• I want good reports and reviews from other users…which is a problem with sewing machines. There is no centralized place for such reviews, like Consumer Reports. The few reviews I can find are on the machines that are sold by large retailers, like Costco, whose websites are set up to take such reviews. The machines I’m looking for, are only sold by sewing machine shops and there are few if any reviews available. I found one independent site, but it’s very difficult to navigate. Good reports from other users are best…Lora’s recommendation of her Elna is something I can use…What model is it Lora????
• The machine needs to come with a well written and illustrated manual…not written in Orangutan and translated by Google…
A fast/slow speed control…My Elna has a switch that allows it to go normal speed, and also slow. The slow is great for little people and precision work, like doing the blanket stitch appliqué around 1/2 inch dots and in places where you have to turn the fabric frequently. When I go fast, it should be smooth and not bounce off the table, or bounce my neighbor’s machine off the table! I want a machine that hugs the road and corners fast with the top down and a good looking man next to me…oops, that would be a car, but it applies to my sewing machine also, and the man must have Sommelier skills!
• A needle down, needle up option would be nice.
Computers in sewing machines…make me really nervous…sewing machines create a lot of lint which computers do not like and there’s also liquids…computers do not like or appreciate merlot or coffee nearly as much as I do. Yes, I have some electronics in my Elna, but not a full blown computer. She’s served me well, and I expect her to continue to do sew until I’m done sewing. When I walk out of the store with a machine in hand, I want to feel that it will last for a couple decades, at least. With more plastics and computers on board, that’s a tough standard to meet.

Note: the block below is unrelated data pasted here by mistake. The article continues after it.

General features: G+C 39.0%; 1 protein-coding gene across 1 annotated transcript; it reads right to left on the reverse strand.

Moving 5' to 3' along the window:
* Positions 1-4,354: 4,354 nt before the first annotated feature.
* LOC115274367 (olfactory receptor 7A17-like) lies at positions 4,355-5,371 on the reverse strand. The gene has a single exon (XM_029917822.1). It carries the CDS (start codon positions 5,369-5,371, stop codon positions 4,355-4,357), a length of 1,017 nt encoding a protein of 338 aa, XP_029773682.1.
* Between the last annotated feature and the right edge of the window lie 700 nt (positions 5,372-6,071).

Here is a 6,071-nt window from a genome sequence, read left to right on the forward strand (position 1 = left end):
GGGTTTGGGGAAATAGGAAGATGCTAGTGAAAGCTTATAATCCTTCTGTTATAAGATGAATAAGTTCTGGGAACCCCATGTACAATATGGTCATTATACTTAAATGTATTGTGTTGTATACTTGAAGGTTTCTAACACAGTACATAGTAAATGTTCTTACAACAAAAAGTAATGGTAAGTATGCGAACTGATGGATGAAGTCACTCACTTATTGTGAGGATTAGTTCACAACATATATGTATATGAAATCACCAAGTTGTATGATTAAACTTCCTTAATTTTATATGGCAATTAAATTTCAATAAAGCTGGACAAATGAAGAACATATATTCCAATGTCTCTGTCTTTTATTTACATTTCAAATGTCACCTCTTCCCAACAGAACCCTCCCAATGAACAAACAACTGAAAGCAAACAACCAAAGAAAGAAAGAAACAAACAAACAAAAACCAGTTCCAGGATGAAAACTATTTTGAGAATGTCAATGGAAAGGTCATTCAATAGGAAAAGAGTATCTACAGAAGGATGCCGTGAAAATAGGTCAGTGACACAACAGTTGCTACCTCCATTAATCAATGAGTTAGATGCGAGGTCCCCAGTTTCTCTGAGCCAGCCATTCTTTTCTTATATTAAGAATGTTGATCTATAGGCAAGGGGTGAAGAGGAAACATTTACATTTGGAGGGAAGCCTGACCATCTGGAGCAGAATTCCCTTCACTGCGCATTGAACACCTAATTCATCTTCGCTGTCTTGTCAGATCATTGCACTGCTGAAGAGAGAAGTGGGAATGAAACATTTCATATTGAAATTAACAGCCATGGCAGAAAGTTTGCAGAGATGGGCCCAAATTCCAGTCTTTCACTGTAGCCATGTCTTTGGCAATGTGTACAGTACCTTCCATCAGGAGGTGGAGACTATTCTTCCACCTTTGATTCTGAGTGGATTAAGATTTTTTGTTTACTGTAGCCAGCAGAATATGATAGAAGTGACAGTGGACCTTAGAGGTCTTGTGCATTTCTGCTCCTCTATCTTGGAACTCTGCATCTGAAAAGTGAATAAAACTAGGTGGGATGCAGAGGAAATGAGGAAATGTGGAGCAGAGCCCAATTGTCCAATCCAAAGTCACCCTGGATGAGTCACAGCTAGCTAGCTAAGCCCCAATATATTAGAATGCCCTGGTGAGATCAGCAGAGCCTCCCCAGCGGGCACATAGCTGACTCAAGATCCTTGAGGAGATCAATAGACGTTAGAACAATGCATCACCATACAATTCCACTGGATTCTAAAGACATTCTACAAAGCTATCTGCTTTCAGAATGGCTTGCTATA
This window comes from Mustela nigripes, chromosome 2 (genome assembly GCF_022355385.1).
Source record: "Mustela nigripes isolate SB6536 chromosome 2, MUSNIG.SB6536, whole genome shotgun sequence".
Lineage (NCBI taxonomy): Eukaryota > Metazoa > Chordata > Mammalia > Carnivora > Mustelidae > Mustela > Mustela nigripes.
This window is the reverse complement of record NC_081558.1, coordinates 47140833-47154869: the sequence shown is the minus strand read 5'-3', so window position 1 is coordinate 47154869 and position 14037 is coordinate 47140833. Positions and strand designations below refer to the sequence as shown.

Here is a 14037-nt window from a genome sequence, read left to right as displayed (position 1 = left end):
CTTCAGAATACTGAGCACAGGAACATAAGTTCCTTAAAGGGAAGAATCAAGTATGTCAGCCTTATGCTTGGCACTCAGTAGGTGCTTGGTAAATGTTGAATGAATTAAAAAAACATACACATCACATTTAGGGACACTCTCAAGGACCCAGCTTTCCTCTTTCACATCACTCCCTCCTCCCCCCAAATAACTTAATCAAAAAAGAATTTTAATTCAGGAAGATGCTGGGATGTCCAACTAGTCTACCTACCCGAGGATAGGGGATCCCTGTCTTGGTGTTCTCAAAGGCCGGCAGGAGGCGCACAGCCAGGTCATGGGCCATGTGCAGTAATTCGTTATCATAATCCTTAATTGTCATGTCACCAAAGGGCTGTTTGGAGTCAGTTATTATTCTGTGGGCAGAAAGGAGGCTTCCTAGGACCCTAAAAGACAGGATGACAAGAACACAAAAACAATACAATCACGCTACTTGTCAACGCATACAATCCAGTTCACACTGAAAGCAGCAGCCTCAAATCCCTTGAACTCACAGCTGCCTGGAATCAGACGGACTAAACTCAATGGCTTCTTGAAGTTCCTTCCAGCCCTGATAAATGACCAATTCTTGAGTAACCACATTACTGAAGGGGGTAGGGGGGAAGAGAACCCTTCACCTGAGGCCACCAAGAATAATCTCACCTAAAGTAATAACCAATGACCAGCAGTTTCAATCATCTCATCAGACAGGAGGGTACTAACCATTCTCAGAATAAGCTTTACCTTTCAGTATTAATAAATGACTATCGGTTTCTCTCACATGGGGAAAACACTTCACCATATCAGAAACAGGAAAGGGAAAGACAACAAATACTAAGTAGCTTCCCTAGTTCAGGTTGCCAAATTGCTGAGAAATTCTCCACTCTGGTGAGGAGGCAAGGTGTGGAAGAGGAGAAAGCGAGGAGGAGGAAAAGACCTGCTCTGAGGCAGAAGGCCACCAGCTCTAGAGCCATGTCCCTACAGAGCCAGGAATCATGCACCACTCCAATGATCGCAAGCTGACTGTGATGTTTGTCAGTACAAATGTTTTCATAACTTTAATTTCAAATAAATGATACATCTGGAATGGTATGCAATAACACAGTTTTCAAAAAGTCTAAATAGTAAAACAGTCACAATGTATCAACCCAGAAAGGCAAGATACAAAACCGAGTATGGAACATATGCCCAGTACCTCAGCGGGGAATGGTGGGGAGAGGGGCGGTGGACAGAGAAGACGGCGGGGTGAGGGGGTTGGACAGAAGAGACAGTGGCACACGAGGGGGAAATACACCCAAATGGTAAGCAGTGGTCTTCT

That said…I did buy a used serger on Wednesday, from a sewing machine dealer. When I got it home, I looked online and read nothing good about it in the few reviews I found. I took it back on Saturday. I will look again when I’m not overwhelmed with other life issues…I’ll probably buy another Babylock. They are more expensive, but they also seem to set the standard for sergers. The gals I meet with annually to make pillowcases for the people in the hospital on Christmas all sew with Babylocks. One of the gals uses hers in her business, making table linens for sale and other home dec items. I will most likely get it from the dealer in Issaquah, used, as they offer a 1 year warranty on their used machines, and I can get an additional 3 years for $99 which includes unlimited cleaning and servicing. The annual service on sergers runs about $140, so it’s a no-brainer.
Will I find a new sewing machine? Maybe or maybe not. I’d like one that will do more fancy stitches than my Elna, especially the lettering. I played with that feature on Carolyn’s Husquavarna Viking (I think?) and while tedious, I would use that feature. Someday I might buy an embroidery machine, after I win the lottery, but I’d also have to buy a lottery ticket or two, and then I go back to the hard earned money issue (damn my Depression Era parents for that value/attitude.).
My biggest beef with the home sewing industry is the lack of comparative information available to enable the consumer to make good decisions. Consumer Reports section on sewing machines is pathetic. The consumer is at the mercy of the manufacturers and independent shops for information, which is dispensed in sales pitches.
Off my soapbox…